When the going gets tough for Archbeauty Skin Care Salon founder Sara Schieff-Ross, she asks herself a simple question: What would Elizabeth Arden do?
“She’s one of my all-time idols,” Schieff-Ross says. “She actually expanded her business during the Great Depression.” Just knowing that gave Schieff-Ross the courage to start her own skincare spa about two years ago, in the middle of our own Great Recession, even as she watched others fail.
Schieff-Ross, who entered the beauty ranks as a 17-year-old Clinique makeup consultant at a Boston-area Filene’s, established her creds in her early 20s as a lead esthetician and consultant for local spas, honing her management and training skills before moving to Rhode Island six years ago.
By 2009, she saw spa owners respond to the recession by offering deep discounts—with disastrous results. “That never works because then customers won’t pay full price again,” she says. Schieff-Ross’s service philosophy: “You may be pinching your pennies. But you are going to come into my world and I am going to take care of you. And you are going to see results.”
No longer satisfied with being on the sidelines, the budding entrepreneur partnered with her tech-sales manager husband and spent six months creating an airtight business plan. It wowed bankers, but didn’t result in any loans. “They may have been impressed but nobody was lending,” she says.
Then she found SEED Corp., a nonprofit that helps small enterprises, and received a $50,000 start-up loan. She next rented an adorable shingled cottage in the heart of historic Newport. “I wanted people to feel at home, not in a starched commercial space.” Months before launch, she engaged future clients through Facebook, posting photo updates as the spa took shape. “People loved seeing us evolve,” she says. “Before we gave our first facial, we already had 250 Facebook fans.”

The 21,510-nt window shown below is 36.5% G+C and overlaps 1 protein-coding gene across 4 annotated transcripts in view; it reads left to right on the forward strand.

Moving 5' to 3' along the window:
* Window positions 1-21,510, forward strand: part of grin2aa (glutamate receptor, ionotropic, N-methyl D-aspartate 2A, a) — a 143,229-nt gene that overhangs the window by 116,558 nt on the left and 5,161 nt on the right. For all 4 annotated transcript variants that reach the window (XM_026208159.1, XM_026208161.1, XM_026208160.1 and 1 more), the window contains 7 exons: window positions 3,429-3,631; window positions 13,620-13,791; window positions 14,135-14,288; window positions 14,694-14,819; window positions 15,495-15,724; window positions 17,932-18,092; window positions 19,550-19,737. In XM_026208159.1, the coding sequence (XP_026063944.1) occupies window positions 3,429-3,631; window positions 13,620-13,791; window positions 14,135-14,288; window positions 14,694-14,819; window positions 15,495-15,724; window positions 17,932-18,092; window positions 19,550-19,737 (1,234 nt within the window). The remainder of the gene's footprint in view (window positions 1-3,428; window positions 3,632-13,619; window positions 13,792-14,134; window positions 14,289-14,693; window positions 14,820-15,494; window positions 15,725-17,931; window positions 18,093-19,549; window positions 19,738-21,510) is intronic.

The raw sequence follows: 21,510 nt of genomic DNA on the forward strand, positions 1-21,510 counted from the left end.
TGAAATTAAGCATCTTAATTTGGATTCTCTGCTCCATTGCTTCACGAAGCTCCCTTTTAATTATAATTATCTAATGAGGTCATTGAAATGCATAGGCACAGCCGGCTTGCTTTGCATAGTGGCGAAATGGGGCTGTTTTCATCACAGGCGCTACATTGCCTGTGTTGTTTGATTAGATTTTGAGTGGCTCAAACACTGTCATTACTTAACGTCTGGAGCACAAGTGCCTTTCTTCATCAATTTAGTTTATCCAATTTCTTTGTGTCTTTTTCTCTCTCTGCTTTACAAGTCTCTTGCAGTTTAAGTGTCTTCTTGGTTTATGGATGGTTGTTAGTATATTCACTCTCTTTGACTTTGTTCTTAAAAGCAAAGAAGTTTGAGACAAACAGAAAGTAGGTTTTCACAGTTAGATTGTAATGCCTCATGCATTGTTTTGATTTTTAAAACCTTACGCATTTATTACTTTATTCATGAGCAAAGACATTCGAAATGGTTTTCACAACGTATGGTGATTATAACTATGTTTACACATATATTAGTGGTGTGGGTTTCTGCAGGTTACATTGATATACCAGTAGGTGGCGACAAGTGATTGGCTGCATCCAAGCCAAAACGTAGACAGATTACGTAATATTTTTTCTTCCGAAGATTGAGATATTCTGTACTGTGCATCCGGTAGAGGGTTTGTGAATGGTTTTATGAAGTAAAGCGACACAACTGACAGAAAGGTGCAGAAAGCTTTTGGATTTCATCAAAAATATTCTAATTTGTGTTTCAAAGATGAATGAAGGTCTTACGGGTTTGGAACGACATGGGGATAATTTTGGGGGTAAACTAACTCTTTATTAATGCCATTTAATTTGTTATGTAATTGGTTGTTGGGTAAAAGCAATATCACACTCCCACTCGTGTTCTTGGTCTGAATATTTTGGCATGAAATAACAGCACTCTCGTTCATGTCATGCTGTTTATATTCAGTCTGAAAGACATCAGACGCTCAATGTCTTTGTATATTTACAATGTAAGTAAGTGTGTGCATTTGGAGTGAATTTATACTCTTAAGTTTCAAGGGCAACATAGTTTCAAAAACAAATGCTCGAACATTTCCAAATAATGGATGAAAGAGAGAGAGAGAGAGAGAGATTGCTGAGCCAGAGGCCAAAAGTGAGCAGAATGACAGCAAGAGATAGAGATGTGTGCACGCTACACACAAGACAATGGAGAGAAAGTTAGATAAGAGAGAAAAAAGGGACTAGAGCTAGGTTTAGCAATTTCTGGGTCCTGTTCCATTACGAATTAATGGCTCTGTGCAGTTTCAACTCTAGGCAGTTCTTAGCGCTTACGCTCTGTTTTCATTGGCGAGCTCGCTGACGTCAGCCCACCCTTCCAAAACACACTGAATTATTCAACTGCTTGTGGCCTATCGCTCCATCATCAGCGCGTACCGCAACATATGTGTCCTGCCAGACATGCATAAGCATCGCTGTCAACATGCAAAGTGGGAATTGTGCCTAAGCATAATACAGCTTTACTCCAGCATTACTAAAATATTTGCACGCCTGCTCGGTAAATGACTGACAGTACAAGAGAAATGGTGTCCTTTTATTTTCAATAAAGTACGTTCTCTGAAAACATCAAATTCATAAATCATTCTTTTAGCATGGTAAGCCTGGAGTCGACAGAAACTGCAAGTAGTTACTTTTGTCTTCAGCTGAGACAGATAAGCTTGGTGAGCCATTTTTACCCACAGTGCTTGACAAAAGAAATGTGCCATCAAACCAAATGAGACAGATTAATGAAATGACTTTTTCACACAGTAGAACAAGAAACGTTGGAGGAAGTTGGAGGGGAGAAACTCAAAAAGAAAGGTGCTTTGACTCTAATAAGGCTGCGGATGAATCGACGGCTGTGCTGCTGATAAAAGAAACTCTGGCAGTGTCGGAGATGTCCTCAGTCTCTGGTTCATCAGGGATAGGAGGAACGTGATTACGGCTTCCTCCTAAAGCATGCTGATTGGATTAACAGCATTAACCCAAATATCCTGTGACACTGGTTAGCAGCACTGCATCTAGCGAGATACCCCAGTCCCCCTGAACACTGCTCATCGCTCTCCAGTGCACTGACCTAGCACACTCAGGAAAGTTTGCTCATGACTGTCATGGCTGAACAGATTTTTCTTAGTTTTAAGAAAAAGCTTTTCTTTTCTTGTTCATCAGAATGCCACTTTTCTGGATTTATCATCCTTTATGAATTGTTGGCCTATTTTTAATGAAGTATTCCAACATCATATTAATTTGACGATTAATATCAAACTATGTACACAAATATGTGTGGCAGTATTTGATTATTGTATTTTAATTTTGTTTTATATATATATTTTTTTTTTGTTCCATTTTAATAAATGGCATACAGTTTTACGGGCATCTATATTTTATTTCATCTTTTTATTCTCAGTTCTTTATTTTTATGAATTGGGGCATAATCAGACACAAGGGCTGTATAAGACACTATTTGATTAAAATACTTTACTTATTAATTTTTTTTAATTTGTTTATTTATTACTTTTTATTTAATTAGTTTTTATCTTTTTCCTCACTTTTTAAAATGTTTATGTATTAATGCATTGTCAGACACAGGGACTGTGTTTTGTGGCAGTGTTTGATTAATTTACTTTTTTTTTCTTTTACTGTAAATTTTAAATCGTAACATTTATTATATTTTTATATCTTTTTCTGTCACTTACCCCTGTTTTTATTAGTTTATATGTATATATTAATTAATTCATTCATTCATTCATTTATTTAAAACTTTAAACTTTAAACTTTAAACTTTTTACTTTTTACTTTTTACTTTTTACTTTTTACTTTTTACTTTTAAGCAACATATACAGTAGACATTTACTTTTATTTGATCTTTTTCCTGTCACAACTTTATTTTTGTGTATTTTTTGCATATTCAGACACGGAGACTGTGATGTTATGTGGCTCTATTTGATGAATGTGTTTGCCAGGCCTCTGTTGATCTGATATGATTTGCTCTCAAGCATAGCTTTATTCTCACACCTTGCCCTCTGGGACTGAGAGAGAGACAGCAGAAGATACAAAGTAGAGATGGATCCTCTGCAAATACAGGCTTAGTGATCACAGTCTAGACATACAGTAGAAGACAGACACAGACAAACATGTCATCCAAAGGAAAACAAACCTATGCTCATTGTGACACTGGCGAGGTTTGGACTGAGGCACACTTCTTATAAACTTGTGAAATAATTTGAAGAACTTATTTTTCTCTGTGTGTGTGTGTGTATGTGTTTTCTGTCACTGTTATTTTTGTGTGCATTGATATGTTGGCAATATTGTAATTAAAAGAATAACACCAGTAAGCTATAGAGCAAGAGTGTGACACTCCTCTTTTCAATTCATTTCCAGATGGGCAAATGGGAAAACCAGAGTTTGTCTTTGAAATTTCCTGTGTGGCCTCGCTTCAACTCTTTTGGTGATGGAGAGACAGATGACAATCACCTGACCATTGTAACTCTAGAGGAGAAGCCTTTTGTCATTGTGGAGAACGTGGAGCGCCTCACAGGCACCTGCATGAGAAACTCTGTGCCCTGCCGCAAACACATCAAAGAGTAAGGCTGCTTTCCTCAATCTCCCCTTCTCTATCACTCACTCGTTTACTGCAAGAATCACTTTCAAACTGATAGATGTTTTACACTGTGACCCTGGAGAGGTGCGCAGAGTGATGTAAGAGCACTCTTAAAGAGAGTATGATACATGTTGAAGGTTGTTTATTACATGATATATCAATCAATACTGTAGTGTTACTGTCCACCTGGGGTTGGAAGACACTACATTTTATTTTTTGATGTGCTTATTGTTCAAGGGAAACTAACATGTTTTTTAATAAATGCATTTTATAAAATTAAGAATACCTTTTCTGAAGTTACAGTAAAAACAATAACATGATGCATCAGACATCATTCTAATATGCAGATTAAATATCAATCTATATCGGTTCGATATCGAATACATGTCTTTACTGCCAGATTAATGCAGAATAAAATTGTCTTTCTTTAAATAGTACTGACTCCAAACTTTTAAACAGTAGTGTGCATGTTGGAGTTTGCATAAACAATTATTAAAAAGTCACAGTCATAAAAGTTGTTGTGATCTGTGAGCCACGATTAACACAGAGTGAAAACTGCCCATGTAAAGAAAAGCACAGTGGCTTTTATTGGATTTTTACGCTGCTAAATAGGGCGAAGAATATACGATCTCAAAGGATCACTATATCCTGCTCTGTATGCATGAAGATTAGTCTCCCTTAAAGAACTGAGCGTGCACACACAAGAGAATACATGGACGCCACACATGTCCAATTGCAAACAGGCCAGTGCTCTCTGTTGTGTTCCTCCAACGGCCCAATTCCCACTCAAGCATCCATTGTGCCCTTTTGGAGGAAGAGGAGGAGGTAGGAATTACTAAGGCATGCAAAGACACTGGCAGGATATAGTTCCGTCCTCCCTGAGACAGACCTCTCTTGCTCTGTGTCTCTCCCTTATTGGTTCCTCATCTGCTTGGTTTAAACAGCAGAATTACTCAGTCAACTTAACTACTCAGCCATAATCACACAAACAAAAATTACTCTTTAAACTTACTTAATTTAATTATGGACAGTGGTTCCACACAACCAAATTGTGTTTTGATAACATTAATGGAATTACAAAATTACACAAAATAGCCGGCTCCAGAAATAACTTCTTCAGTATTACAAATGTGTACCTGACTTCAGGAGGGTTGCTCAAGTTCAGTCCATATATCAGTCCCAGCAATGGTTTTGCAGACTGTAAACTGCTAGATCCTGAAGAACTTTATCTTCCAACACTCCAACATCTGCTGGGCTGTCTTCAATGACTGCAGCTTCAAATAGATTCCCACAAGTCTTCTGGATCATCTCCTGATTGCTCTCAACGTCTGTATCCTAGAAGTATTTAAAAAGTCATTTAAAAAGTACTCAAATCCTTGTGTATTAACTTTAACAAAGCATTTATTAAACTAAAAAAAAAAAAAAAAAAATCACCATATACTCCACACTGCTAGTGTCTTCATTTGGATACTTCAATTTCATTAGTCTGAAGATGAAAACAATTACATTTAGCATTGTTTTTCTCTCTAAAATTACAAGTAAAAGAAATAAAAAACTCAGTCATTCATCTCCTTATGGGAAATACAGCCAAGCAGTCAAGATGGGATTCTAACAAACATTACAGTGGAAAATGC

Archbeauty opened its doors in March 2010, with six employees and a vow to focus on three things: customer service, education and details. The estheticians (or Archbeauties, as she calls them) are schooled to “treat everyone like family.” In addition to a service menu of high-tech facials, Brazilian waxes, massages and $15 arch tweaks at the stylish BrowBar, spa staff are skilled in treating adult acne and rosacea. (Archbeauty also partners with local dermatologists for client referrals.)
Staff frequently take weekend classes and field trips to Boston, sponsored by the spa’s featured skincare lines—all of which boosts employee knowledge and retention. In fact, all the original employees remain more than 18 months later.
“I like to tell my clients that you'll get phenomenal service here, and you’ll learn something about your skin,” Schieff-Ross says, adding that she cautions staff never to hard-sell. “Our philosophy is we don’t push, we educate.” Similarly, she hosts complimentary client events with free mini-facials and Q&A sessions.
And while her big-picture vision makes her a standout entrepreneur, it’s her focus on the smallest of details that sets Schieff-Ross apart.
“Make sure the walls aren’t scuffed, make sure the products aren’t dusty,” she says. “I can’t tell you how many times I’ve gone into a spa boutique and picked up a dusty product. I don’t want to buy it. If they don’t care about their product why should I?” Business owners, she says, may get busy and become complacent, “but customers notice, so you have to notice, too.” Which is why she makes sure that everyone who works for her “has pride in our place, because customers pick up on that.”
Schieff-Ross next hopes to establish Archbeauty Salons in Boston, New York and Connecticut—Great Recession be damned. “If you are good at what you do you will thrive,” she says. “The ones who have integrity will succeed and grow—even in this crazy economy.”—Alison Singh Gee